The Human Element
If the world was going to end tomorrow and you needed to get out of dodge, who would you take with you and why? My fourth grade teacher had us play this game a few times. She’d write a list of possible candidates on the board, and to really make us think, tell us that our life boats could only hold five people. We’d break into teams to discuss our options. Should we bring the doctor or the farmer? Would we rather have someone who could cook and sew, or someone who could build a house?
I didn’t think about it at the time, but at its core, this was a logic puzzle that distilled each person’s value down to one thing: the skills that they possess. When you’re thinking about building your “dream team” for surviving the zombie apocalypse in Class3, or if you’re debating what skills you think you’d need to survive, it’s easy to base your choices on similar logic.
You can try to picture a “dream team” of fellow survivors with the training and experience necessary to cover all your needs for weapons, food, water, clothing and shelter. That sounds good, but people are more than just a collection of skills.
When you really dig into it, you’ll see that this approach is missing one very crucial thing — the human element.
We all know the situation: Society has broken down.Everything you want or need spells danger to one degree or another. Stores are filled with things you want to eat, but also with things that want to eat you. The people you used to rely on for goods and services are gone. They’re either zombies themselves or they’re like you — scattered and trying to figure out what to do. If you want their help, you’ll have to find them as you travel, hope they find you, or risk your neck to save them. Once you’ve met up, who knows what will happen? Maybe they’ll want join you. Maybe they’ll prefer to travel alone. Or maybe they’ll be desperate and try to rob you. You just never know. In other words, you have a lot of challenges to overcome.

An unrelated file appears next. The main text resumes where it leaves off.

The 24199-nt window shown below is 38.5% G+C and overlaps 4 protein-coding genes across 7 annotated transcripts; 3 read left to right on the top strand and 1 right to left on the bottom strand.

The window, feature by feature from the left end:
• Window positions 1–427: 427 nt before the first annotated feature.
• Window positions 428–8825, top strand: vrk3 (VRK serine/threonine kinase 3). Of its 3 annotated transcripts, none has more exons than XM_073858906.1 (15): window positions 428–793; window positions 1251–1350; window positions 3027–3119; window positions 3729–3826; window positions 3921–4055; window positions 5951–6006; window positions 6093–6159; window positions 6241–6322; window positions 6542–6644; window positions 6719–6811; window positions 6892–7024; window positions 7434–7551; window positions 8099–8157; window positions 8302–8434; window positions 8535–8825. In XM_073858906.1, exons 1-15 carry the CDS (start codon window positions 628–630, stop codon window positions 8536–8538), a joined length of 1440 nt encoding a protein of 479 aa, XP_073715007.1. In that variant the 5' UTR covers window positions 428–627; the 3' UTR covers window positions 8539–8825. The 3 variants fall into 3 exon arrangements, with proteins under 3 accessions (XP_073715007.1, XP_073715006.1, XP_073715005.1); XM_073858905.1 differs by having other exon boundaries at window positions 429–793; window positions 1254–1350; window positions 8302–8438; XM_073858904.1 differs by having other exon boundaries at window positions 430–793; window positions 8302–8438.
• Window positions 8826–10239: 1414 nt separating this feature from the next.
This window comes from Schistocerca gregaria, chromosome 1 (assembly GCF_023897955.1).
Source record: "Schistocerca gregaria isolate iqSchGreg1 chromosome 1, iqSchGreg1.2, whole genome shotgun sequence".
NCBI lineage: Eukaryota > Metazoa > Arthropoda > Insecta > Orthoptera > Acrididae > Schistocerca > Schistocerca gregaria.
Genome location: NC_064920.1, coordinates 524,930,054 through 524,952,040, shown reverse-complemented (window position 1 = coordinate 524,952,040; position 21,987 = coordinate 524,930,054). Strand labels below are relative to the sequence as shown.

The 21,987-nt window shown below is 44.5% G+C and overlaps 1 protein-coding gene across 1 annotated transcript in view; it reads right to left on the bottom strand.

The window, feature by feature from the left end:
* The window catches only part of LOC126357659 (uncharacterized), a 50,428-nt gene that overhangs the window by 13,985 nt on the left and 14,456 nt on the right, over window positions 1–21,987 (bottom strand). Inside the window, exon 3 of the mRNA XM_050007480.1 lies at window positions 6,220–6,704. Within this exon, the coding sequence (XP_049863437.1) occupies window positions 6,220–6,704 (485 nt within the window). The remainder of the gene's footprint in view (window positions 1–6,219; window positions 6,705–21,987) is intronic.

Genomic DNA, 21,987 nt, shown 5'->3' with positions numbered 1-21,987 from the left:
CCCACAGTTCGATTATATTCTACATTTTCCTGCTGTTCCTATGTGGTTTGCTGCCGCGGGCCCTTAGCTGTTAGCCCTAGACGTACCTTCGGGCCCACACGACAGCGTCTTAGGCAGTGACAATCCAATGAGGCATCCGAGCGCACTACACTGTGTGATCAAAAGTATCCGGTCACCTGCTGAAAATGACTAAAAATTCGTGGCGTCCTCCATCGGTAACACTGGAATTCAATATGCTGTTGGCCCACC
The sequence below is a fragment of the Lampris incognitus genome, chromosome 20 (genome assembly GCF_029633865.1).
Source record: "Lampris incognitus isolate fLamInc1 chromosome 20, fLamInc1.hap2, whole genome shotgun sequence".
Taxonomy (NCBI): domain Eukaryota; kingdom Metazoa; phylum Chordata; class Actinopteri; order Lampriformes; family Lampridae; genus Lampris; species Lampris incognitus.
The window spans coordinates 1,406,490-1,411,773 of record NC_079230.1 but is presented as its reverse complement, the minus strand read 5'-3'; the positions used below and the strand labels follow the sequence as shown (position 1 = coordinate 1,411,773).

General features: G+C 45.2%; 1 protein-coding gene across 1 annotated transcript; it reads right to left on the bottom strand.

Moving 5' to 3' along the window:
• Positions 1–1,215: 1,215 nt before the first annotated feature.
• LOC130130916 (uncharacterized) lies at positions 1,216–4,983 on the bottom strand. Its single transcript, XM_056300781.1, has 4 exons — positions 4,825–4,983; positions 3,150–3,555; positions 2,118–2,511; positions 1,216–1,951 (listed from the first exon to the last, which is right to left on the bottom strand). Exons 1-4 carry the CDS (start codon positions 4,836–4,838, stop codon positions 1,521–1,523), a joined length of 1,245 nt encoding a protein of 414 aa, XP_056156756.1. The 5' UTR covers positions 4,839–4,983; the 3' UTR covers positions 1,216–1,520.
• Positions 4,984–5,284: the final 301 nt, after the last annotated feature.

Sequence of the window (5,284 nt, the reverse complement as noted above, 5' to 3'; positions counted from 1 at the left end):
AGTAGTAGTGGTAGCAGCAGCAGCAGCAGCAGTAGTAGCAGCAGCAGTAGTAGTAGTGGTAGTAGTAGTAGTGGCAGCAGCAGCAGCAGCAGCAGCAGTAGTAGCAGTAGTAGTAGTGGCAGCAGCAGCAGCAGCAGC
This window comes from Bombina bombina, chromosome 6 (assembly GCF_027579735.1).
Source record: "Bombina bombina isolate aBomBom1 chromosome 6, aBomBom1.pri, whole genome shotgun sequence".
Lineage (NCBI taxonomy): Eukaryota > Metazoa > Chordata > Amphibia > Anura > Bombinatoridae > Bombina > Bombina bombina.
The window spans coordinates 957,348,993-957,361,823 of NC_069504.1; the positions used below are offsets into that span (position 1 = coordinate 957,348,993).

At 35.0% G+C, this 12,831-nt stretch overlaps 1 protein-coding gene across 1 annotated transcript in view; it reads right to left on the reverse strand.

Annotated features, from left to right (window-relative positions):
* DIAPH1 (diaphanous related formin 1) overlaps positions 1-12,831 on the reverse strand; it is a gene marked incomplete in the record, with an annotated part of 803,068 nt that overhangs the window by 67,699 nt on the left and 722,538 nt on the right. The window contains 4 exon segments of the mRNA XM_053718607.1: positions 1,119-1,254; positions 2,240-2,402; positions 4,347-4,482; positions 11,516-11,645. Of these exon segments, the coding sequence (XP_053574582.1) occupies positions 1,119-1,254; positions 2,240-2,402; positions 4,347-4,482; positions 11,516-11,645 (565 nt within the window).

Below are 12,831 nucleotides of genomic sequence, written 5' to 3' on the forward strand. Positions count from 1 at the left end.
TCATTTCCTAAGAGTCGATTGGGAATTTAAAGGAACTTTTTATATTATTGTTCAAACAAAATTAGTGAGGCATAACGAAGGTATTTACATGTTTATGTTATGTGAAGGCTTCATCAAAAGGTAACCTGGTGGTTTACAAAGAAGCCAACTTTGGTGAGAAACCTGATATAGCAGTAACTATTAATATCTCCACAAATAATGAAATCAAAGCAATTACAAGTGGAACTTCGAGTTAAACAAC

Let’s say that you manage to gather up a small group of fellow survivors, and you guys go off and fortify a supermarket. The store is filled with food, you’ve built a secure barrier around your base, and you’ve scrapped together enough ammo to defend yourself. In your community, your “star members” are a doctor, a mechanic, an engineer with a surprising talent for making bombs and traps, a farmer that’s really awesome with a rifle, and a guy that can get power up and running just about anywhere. You’re doing pretty good.
Then things take a turn for the worse.
Your doctor’s making everyone miserable, not doing a lick of work, drinking all day, and constantly reminding everyone of the one time he stitched up the engineer. Your hot-tempered mechanic is getting sick of his attitude and calls him out for it. There’s a scuffle and the next thing you know, you’ve got a physician with a broken arm. In the meantime, your engineer, who’s always seemed like a bit of a coward, is growing increasingly withdrawn. It’s not clear that he’s going to keep it together with all the added stress at the base. Then your farmer has a complete mental meltdown and the guy you’ve got running your generator wants him gone. Unfortunately, you know that he’s one hell of a shot, and you honestly have no idea how he’d react to being ousted. Or if you can even afford to lose the guy who’s in charge of watching your perimeter since everyone else at the base is an average shot at best.
It’s right about then that you wish you had someone skilled at negotiation to help defuse the situation. Or that you’d realized sooner that some of these people had some serious baggage. Maybe instead of a surgeon who also happens to be an arrogant asshole with a drinking problem, you would have been better off with that RN who never loses her cool.
In a real survival situation, it’s not just the obvious skills like medicine and construction that will matter. Things like leadership, negotiation, patience, deception, and empathy all have their place as well. And for each person you meet, their psychology and history may be as important to consider as their skill set. That’s where the difficult choices come in. Some truly skilled people may be more trouble than they’re worth, but at the same time, a great personality won’t patch up a bullet wound or set a broken bone.
Ultimately, there’s no single clear-cut formula for what to do. It’s all about how you would choose to survive.
We’re thinking about all of these issues while working on NPCs for Class3, so we’d love to hear your opinions about this stuff. What skills and personality traits are important to you? What would you sacrifice for them? What weaknesses could you live with? What’s over the line? What trade-offs would you be willing to make? Post a comment and let us know what you think! I’d also like to extend a huge thanks to the crew over at MMOZed, who posted the topic that inspired this article.
Have a great weekend, everyone!